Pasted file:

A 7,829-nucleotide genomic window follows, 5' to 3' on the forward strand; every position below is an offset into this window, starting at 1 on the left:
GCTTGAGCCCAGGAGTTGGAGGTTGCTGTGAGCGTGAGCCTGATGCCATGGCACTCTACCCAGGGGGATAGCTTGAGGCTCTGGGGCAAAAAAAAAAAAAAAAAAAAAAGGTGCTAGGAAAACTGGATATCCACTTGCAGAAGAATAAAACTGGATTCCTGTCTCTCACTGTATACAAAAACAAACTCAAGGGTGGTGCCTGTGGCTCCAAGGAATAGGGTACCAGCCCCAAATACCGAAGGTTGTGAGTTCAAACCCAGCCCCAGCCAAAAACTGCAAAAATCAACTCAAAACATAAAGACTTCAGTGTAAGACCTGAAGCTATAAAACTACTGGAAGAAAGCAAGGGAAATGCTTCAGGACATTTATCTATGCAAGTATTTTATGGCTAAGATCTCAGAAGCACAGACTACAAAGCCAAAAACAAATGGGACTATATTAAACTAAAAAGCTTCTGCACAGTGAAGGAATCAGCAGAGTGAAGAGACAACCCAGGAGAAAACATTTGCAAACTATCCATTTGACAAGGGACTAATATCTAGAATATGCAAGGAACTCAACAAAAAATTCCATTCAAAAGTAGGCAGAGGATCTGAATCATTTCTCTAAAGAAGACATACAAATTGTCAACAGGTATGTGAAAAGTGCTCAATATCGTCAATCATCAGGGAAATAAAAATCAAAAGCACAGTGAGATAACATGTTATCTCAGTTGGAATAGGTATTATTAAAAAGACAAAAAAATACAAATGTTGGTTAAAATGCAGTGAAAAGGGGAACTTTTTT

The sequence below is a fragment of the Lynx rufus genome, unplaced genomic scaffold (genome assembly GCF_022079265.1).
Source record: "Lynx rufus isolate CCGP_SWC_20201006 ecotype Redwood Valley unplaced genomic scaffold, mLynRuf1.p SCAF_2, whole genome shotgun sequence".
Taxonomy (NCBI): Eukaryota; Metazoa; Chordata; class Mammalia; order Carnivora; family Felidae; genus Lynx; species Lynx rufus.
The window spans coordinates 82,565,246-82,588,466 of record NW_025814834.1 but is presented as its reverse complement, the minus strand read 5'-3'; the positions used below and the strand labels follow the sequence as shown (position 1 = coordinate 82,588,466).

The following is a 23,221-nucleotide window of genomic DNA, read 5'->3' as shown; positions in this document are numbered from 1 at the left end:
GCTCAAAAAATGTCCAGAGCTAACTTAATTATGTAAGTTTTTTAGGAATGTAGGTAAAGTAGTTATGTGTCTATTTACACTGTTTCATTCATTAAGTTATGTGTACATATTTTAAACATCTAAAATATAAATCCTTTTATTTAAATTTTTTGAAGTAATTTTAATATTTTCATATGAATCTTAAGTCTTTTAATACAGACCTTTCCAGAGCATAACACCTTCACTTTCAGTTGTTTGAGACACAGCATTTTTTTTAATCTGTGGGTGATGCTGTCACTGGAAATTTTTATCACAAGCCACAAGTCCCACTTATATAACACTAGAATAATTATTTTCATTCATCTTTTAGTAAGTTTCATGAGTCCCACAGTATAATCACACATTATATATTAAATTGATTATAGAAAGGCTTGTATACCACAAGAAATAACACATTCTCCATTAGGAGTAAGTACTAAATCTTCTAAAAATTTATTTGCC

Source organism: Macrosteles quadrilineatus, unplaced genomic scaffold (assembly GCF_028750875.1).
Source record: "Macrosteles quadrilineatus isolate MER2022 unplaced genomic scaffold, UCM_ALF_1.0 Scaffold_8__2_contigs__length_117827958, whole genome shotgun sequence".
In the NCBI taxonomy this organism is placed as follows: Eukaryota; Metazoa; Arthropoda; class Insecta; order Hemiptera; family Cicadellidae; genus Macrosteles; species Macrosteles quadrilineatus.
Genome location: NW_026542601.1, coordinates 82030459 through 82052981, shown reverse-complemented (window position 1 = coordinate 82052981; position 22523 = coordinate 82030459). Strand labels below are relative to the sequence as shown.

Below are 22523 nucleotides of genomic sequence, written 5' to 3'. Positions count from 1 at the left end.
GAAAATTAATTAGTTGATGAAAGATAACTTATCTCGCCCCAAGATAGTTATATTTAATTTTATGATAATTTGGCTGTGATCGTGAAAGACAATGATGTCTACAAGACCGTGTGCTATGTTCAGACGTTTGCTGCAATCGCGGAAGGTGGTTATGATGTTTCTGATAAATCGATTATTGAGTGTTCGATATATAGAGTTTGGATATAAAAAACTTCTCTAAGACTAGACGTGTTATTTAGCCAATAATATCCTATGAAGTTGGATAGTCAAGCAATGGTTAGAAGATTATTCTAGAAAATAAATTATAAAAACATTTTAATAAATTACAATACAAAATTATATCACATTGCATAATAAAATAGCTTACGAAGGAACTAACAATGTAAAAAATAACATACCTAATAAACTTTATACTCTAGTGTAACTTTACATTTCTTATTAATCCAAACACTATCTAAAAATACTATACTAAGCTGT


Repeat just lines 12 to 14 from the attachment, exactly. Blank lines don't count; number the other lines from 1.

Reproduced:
Genome location: NW_026542601.1, coordinates 82030459 through 82052981, shown reverse-complemented (window position 1 = coordinate 82052981; position 22523 = coordinate 82030459). Strand labels below are relative to the sequence as shown.

Below are 22523 nucleotides of genomic sequence, written 5' to 3'. Positions count from 1 at the left end.
GAAAATTAATTAGTTGATGAAAGATAACTTATCTCGCCCCAAGATAGTTATATTTAATTTTATGATAATTTGGCTGTGATCGTGAAAGACAATGATGTCTACAAGACCGTGTGCTATGTTCAGACGTTTGCTGCAATCGCGGAAGGTGGTTATGATGTTTCTGATAAATCGATTATTGAGTGTTCGATATATAGAGTTTGGATATAAAAAACTTCTCTAAGACTAGACGTGTTATTTAGCCAATAATATCCTATGAAGTTGGATAGTCAAGCAATGGTTAGAAGATTATTCTAGAAAATAAATTATAAAAACATTTTAATAAATTACAATACAAAATTATATCACATTGCATAATAAAATAGCTTACGAAGGAACTAACAATGTAAAAAATAACATACCTAATAAACTTTATACTCTAGTGTAACTTTACATTTCTTATTAATCCAAACACTATCTAAAAATACTATACTAAGCTGT